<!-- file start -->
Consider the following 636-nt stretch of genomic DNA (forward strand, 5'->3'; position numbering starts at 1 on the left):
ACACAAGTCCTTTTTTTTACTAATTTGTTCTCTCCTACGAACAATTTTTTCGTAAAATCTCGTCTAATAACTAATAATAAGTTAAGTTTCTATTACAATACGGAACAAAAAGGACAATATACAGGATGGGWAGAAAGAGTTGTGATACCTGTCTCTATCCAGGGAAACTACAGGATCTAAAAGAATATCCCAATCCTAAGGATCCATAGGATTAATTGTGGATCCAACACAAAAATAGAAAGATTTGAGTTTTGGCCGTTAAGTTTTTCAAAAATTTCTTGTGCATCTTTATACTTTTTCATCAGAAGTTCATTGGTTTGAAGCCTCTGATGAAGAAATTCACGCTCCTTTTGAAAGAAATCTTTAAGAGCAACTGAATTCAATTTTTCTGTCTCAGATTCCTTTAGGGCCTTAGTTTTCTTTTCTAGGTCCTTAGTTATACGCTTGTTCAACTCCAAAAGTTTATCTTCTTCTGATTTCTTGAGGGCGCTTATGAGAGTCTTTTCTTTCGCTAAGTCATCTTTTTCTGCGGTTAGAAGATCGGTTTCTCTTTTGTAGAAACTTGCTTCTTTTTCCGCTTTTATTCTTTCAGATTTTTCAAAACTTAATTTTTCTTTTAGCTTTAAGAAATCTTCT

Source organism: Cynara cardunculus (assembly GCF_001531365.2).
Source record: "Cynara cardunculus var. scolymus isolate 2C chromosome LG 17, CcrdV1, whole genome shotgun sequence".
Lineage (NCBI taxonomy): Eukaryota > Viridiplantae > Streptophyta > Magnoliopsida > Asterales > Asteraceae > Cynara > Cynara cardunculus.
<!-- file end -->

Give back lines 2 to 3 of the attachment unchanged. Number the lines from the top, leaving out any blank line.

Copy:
ACACAAGTCCTTTTTTTTACTAATTTGTTCTCTCCTACGAACAATTTTTTCGTAAAATCTCGTCTAATAACTAATAATAAGTTAAGTTTCTATTACAATACGGAACAAAAAGGACAATATACAGGATGGGWAGAAAGAGTTGTGATACCTGTCTCTATCCAGGGAAACTACAGGATCTAAAAGAATATCCCAATCCTAAGGATCCATAGGATTAATTGTGGATCCAACACAAAAATAGAAAGATTTGAGTTTTGGCCGTTAAGTTTTTCAAAAATTTCTTGTGCATCTTTATACTTTTTCATCAGAAGTTCATTGGTTTGAAGCCTCTGATGAAGAAATTCACGCTCCTTTTGAAAGAAATCTTTAAGAGCAACTGAATTCAATTTTTCTGTCTCAGATTCCTTTAGGGCCTTAGTTTTCTTTTCTAGGTCCTTAGTTATACGCTTGTTCAACTCCAAAAGTTTATCTTCTTCTGATTTCTTGAGGGCGCTTATGAGAGTCTTTTCTTTCGCTAAGTCATCTTTTTCTGCGGTTAGAAGATCGGTTTCTCTTTTGTAGAAACTTGCTTCTTTTTCCGCTTTTATTCTTTCAGATTTTTCAAAACTTAATTTTTCTTTTAGCTTTAAGAAATCTTCT

Source organism: Cynara cardunculus (assembly GCF_001531365.2).